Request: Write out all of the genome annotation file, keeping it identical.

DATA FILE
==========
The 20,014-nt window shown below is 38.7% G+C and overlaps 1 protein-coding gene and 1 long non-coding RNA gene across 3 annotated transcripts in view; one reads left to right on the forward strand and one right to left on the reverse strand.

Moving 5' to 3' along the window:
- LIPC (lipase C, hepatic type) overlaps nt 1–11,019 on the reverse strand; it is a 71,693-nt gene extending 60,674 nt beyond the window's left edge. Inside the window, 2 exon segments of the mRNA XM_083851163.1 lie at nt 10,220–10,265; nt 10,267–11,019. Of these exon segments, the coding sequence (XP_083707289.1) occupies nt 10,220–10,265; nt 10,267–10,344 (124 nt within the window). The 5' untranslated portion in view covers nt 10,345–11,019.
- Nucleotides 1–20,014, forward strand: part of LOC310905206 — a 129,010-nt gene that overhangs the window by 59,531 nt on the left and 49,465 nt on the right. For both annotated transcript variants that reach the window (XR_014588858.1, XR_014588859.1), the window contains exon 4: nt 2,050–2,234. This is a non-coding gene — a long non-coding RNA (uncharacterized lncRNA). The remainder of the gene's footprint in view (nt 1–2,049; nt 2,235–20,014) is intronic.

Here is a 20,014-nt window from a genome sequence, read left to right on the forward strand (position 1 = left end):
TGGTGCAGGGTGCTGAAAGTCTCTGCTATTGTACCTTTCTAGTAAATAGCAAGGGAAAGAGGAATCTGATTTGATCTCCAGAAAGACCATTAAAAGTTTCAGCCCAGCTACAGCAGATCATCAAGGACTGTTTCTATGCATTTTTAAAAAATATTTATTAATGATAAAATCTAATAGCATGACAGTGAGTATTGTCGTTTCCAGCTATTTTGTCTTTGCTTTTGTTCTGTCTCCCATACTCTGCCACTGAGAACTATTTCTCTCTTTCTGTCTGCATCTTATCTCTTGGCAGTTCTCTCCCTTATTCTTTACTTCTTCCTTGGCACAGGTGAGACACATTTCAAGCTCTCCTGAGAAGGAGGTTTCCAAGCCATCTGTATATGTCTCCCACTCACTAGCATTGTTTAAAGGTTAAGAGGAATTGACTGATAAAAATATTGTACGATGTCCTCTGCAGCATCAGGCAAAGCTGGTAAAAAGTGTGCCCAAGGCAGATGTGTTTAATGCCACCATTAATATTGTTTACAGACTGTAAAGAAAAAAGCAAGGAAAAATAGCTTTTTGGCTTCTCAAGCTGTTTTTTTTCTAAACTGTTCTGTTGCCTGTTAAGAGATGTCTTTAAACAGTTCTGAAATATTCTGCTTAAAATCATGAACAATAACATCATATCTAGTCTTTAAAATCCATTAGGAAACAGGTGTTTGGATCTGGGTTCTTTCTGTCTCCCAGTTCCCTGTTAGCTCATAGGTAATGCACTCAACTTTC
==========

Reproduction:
The 20,014-nt window shown below is 38.7% G+C and overlaps 1 protein-coding gene and 1 long non-coding RNA gene across 3 annotated transcripts in view; one reads left to right on the forward strand and one right to left on the reverse strand.

Moving 5' to 3' along the window:
- LIPC (lipase C, hepatic type) overlaps nt 1–11,019 on the reverse strand; it is a 71,693-nt gene extending 60,674 nt beyond the window's left edge. Inside the window, 2 exon segments of the mRNA XM_083851163.1 lie at nt 10,220–10,265; nt 10,267–11,019. Of these exon segments, the coding sequence (XP_083707289.1) occupies nt 10,220–10,265; nt 10,267–10,344 (124 nt within the window). The 5' untranslated portion in view covers nt 10,345–11,019.
- Nucleotides 1–20,014, forward strand: part of LOC310905206 — a 129,010-nt gene that overhangs the window by 59,531 nt on the left and 49,465 nt on the right. For both annotated transcript variants that reach the window (XR_014588858.1, XR_014588859.1), the window contains exon 4: nt 2,050–2,234. This is a non-coding gene — a long non-coding RNA (uncharacterized lncRNA). The remainder of the gene's footprint in view (nt 1–2,049; nt 2,235–20,014) is intronic.

Here is a 20,014-nt window from a genome sequence, read left to right on the forward strand (position 1 = left end):
TGGTGCAGGGTGCTGAAAGTCTCTGCTATTGTACCTTTCTAGTAAATAGCAAGGGAAAGAGGAATCTGATTTGATCTCCAGAAAGACCATTAAAAGTTTCAGCCCAGCTACAGCAGATCATCAAGGACTGTTTCTATGCATTTTTAAAAAATATTTATTAATGATAAAATCTAATAGCATGACAGTGAGTATTGTCGTTTCCAGCTATTTTGTCTTTGCTTTTGTTCTGTCTCCCATACTCTGCCACTGAGAACTATTTCTCTCTTTCTGTCTGCATCTTATCTCTTGGCAGTTCTCTCCCTTATTCTTTACTTCTTCCTTGGCACAGGTGAGACACATTTCAAGCTCTCCTGAGAAGGAGGTTTCCAAGCCATCTGTATATGTCTCCCACTCACTAGCATTGTTTAAAGGTTAAGAGGAATTGACTGATAAAAATATTGTACGATGTCCTCTGCAGCATCAGGCAAAGCTGGTAAAAAGTGTGCCCAAGGCAGATGTGTTTAATGCCACCATTAATATTGTTTACAGACTGTAAAGAAAAAAGCAAGGAAAAATAGCTTTTTGGCTTCTCAAGCTGTTTTTTTTCTAAACTGTTCTGTTGCCTGTTAAGAGATGTCTTTAAACAGTTCTGAAATATTCTGCTTAAAATCATGAACAATAACATCATATCTAGTCTTTAAAATCCATTAGGAAACAGGTGTTTGGATCTGGGTTCTTTCTGTCTCCCAGTTCCCTGTTAGCTCATAGGTAATGCACTCAACTTTC